Whenever Father’s Day rolls around I’m reminded, once again, that I don’t have a “typical” dad. He doesn’t own a tie. He’s never worked in an office. As far as I know he’s never touched a golf club (except maybe to use it as a weapon?). My dad, in a nutshell, is weird. He spent his career taking care of research monkeys. He spent his spare time turning our house into a fortress and collecting skulls. With the exception of guinea pigs, he likes animals way more than he likes people (that’s him in the picture, holding a water moccasin he caught in a Florida swamp). And guess what? He’s the best dad I could ever ask for. Here’s why…
1. He provided constant entertainment. My dad’s strange interests and complete lack of self-consciousness make him endlessly entertaining. It wasn’t uncommon to find him watching “Star Trek” in a Kevlar helmet or training a crow to eat out of his hand. One of my writing teachers, after reading a story about my dad building a high-powered canon from which to launch my grandmother’s ashes, said, “No wonder you’re a writer. You were raised by an amazing character.”
2. He taught me about weird things. I don’t know how to order at a nice restaurant or French braid my hair. I do know how to incapacitate an intruder, discuss the intricacies of dark matter, create a shiv out of a toothbrush, and survive the apocalypse. I can thank my dad for that.
3. He challenged me to live differently. My dad doesn’t measure success in the ways that normal people do: money, social status, and traditional life milestones don’t really mean anything to him. It’s easy to get caught up in the things that society deems important; my dad’s constant rejection of these things opened my mind and showed me how to forge my own path in the world.
4. He helped me understand different kinds of people. My dad is–how should I put this?–a bit socially awkward. He can stay contentedly silent for days at a time before launching into a random 3-hour lecture about the mating habits of whale sharks. Learning how to communicate with him has come in surprisingly handy. When I worked at National Geographic, the office was filled with men that reminded me of my dad: obsessive science-y types who could care less about social graces. Thanks to my experience with my dad, I felt totally comfortable with them and was able to have some really fascinating conversations about their lives and research.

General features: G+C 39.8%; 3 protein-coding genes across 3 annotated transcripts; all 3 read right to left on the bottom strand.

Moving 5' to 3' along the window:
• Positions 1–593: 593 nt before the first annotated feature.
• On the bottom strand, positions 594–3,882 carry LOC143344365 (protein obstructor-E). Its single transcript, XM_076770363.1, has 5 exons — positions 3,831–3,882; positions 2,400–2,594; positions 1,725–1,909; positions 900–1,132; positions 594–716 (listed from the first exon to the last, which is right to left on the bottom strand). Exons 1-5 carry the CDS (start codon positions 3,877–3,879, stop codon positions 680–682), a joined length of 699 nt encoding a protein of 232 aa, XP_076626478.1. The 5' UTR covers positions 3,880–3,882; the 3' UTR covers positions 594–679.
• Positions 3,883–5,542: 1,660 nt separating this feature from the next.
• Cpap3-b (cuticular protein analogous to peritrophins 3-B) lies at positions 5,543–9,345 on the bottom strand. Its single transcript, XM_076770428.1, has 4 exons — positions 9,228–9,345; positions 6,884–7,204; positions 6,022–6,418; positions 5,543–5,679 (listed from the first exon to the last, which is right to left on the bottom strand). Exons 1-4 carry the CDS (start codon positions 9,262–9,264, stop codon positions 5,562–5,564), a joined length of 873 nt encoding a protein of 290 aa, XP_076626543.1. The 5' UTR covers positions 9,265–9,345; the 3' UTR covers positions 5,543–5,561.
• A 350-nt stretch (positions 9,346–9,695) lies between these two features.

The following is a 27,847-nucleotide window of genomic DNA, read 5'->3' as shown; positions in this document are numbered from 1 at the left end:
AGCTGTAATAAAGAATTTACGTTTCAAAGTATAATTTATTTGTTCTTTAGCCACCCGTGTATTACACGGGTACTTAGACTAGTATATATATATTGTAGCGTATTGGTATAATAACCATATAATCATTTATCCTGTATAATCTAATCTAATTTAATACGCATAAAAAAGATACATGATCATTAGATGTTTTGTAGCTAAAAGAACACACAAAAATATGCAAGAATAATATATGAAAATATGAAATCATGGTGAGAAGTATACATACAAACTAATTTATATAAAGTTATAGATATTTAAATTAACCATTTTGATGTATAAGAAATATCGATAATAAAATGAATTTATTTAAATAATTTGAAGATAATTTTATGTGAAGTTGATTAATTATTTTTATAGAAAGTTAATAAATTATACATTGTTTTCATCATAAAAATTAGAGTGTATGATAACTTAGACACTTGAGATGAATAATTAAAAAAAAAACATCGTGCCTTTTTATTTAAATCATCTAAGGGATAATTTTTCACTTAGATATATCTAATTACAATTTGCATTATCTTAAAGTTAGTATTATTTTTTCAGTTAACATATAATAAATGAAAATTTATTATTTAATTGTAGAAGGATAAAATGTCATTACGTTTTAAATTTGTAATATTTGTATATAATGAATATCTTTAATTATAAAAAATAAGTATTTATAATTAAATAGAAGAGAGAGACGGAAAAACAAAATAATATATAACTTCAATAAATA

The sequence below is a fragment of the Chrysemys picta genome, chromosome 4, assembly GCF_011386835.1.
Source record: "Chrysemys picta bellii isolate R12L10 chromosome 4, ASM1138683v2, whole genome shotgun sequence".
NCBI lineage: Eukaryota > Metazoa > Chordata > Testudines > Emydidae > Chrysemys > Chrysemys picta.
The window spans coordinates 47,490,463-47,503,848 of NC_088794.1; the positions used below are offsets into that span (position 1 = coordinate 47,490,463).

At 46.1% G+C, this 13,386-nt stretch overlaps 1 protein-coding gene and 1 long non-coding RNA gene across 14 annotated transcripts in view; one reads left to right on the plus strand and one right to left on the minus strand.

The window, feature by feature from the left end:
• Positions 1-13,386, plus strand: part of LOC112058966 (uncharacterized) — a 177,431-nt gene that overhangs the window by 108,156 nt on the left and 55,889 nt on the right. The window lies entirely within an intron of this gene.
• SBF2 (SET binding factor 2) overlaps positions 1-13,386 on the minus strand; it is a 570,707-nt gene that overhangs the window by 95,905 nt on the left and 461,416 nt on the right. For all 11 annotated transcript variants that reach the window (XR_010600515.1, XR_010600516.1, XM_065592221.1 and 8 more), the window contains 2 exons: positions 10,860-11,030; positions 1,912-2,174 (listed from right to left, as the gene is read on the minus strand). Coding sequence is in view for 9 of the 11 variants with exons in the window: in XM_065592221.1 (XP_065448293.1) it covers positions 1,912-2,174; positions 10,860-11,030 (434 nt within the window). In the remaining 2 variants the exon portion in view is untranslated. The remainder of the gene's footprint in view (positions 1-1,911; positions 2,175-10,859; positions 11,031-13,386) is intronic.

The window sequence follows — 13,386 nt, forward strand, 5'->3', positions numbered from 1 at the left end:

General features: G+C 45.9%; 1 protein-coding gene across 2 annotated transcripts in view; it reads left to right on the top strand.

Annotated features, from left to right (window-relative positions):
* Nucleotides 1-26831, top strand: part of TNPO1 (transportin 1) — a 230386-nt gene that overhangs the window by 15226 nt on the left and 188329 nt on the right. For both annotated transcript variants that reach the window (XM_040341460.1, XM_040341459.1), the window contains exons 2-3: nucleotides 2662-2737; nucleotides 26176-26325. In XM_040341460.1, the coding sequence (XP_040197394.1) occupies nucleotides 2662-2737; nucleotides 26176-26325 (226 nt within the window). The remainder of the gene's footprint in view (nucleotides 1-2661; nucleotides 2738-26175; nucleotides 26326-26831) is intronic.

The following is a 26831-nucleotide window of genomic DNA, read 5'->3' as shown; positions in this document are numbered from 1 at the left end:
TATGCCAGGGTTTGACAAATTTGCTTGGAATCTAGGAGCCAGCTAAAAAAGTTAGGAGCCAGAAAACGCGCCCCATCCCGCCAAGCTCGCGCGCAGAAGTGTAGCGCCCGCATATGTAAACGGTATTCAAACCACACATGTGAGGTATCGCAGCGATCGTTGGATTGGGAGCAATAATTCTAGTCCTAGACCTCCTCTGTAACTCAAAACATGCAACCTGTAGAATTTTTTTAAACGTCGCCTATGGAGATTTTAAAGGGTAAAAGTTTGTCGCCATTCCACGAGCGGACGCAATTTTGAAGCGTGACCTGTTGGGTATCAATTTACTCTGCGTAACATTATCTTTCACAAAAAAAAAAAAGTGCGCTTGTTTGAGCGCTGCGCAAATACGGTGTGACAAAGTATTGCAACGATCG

5. He showed me how to embrace my own aesthetic. When I was in high school, I came home one afternoon and found that my dad had hung a cow pelvis on our living room wall. “Why did you do that?” I asked. “Because it’s beautiful,” he said. My dad taught me that when it comes to personal taste, you should not only think outside the box, you should function as if the box never existed.
6. He made me appreciate nerdy guys. I’ve never been interested in quarterbacks or investment bankers; instead, I’ve always been drawn to guys who are awkward, brainy, and a little neurotic. Obviously my dad was a good role model in this regard.
7. He gave me a crazy, weird, unforgettable childhood. And for that, I am eternally grateful. Hopefully one day I can be half as weird as my dad, because let’s be honest: that whole “normal” thing is completely overrated.